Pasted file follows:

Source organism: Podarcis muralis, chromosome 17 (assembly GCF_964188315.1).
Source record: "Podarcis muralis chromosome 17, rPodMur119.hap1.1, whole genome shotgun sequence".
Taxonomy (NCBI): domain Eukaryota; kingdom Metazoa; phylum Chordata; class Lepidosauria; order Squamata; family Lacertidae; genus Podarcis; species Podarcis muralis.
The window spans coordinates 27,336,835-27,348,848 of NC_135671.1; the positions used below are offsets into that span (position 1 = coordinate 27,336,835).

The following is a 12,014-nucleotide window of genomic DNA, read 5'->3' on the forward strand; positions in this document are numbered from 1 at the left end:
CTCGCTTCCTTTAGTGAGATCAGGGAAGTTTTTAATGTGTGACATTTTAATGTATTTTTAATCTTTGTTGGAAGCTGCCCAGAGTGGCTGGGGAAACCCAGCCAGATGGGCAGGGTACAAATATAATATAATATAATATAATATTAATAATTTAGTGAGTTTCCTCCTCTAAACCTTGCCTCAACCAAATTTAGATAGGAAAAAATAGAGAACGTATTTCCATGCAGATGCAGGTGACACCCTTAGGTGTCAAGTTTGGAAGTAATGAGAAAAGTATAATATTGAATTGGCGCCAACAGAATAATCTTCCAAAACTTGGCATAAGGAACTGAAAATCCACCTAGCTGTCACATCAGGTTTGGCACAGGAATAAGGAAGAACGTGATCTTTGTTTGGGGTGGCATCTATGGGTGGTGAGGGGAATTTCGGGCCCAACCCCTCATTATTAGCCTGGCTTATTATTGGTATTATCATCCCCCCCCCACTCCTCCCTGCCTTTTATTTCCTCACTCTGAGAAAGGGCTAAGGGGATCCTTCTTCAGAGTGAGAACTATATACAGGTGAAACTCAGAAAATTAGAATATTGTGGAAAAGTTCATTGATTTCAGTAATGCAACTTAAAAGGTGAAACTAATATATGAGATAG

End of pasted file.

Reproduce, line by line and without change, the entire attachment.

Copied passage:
Source organism: Podarcis muralis, chromosome 17 (assembly GCF_964188315.1).
Source record: "Podarcis muralis chromosome 17, rPodMur119.hap1.1, whole genome shotgun sequence".
Taxonomy (NCBI): domain Eukaryota; kingdom Metazoa; phylum Chordata; class Lepidosauria; order Squamata; family Lacertidae; genus Podarcis; species Podarcis muralis.
The window spans coordinates 27,336,835-27,348,848 of NC_135671.1; the positions used below are offsets into that span (position 1 = coordinate 27,336,835).

The following is a 12,014-nucleotide window of genomic DNA, read 5'->3' on the forward strand; positions in this document are numbered from 1 at the left end:
CTCGCTTCCTTTAGTGAGATCAGGGAAGTTTTTAATGTGTGACATTTTAATGTATTTTTAATCTTTGTTGGAAGCTGCCCAGAGTGGCTGGGGAAACCCAGCCAGATGGGCAGGGTACAAATATAATATAATATAATATAATATTAATAATTTAGTGAGTTTCCTCCTCTAAACCTTGCCTCAACCAAATTTAGATAGGAAAAAATAGAGAACGTATTTCCATGCAGATGCAGGTGACACCCTTAGGTGTCAAGTTTGGAAGTAATGAGAAAAGTATAATATTGAATTGGCGCCAACAGAATAATCTTCCAAAACTTGGCATAAGGAACTGAAAATCCACCTAGCTGTCACATCAGGTTTGGCACAGGAATAAGGAAGAACGTGATCTTTGTTTGGGGTGGCATCTATGGGTGGTGAGGGGAATTTCGGGCCCAACCCCTCATTATTAGCCTGGCTTATTATTGGTATTATCATCCCCCCCCCACTCCTCCCTGCCTTTTATTTCCTCACTCTGAGAAAGGGCTAAGGGGATCCTTCTTCAGAGTGAGAACTATATACAGGTGAAACTCAGAAAATTAGAATATTGTGGAAAAGTTCATTGATTTCAGTAATGCAACTTAAAAGGTGAAACTAATATATGAGATAG